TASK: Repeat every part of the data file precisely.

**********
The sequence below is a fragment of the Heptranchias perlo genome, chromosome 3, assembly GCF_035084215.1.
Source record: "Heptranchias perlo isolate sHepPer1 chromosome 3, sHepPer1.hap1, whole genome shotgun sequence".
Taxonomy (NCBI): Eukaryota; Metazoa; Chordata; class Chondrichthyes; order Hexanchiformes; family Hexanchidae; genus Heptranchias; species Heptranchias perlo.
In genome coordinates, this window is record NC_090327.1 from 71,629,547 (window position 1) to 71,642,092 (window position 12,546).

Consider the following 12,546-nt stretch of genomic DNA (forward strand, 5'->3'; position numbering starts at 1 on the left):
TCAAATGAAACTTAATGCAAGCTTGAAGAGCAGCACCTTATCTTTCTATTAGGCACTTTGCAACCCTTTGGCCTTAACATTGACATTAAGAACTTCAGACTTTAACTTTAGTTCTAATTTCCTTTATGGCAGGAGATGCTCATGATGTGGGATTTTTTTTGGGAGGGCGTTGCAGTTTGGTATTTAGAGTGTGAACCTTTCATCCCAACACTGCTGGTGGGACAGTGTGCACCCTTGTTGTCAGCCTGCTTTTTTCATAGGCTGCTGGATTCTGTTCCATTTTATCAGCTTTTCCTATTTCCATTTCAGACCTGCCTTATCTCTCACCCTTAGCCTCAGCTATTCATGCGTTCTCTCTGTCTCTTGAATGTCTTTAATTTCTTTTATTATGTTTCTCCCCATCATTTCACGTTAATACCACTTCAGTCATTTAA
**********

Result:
The sequence below is a fragment of the Heptranchias perlo genome, chromosome 3, assembly GCF_035084215.1.
Source record: "Heptranchias perlo isolate sHepPer1 chromosome 3, sHepPer1.hap1, whole genome shotgun sequence".
Taxonomy (NCBI): Eukaryota; Metazoa; Chordata; class Chondrichthyes; order Hexanchiformes; family Hexanchidae; genus Heptranchias; species Heptranchias perlo.
In genome coordinates, this window is record NC_090327.1 from 71,629,547 (window position 1) to 71,642,092 (window position 12,546).

Consider the following 12,546-nt stretch of genomic DNA (forward strand, 5'->3'; position numbering starts at 1 on the left):
TCAAATGAAACTTAATGCAAGCTTGAAGAGCAGCACCTTATCTTTCTATTAGGCACTTTGCAACCCTTTGGCCTTAACATTGACATTAAGAACTTCAGACTTTAACTTTAGTTCTAATTTCCTTTATGGCAGGAGATGCTCATGATGTGGGATTTTTTTTGGGAGGGCGTTGCAGTTTGGTATTTAGAGTGTGAACCTTTCATCCCAACACTGCTGGTGGGACAGTGTGCACCCTTGTTGTCAGCCTGCTTTTTTCATAGGCTGCTGGATTCTGTTCCATTTTATCAGCTTTTCCTATTTCCATTTCAGACCTGCCTTATCTCTCACCCTTAGCCTCAGCTATTCATGCGTTCTCTCTGTCTCTTGAATGTCTTTAATTTCTTTTATTATGTTTCTCCCCATCATTTCACGTTAATACCACTTCAGTCATTTAA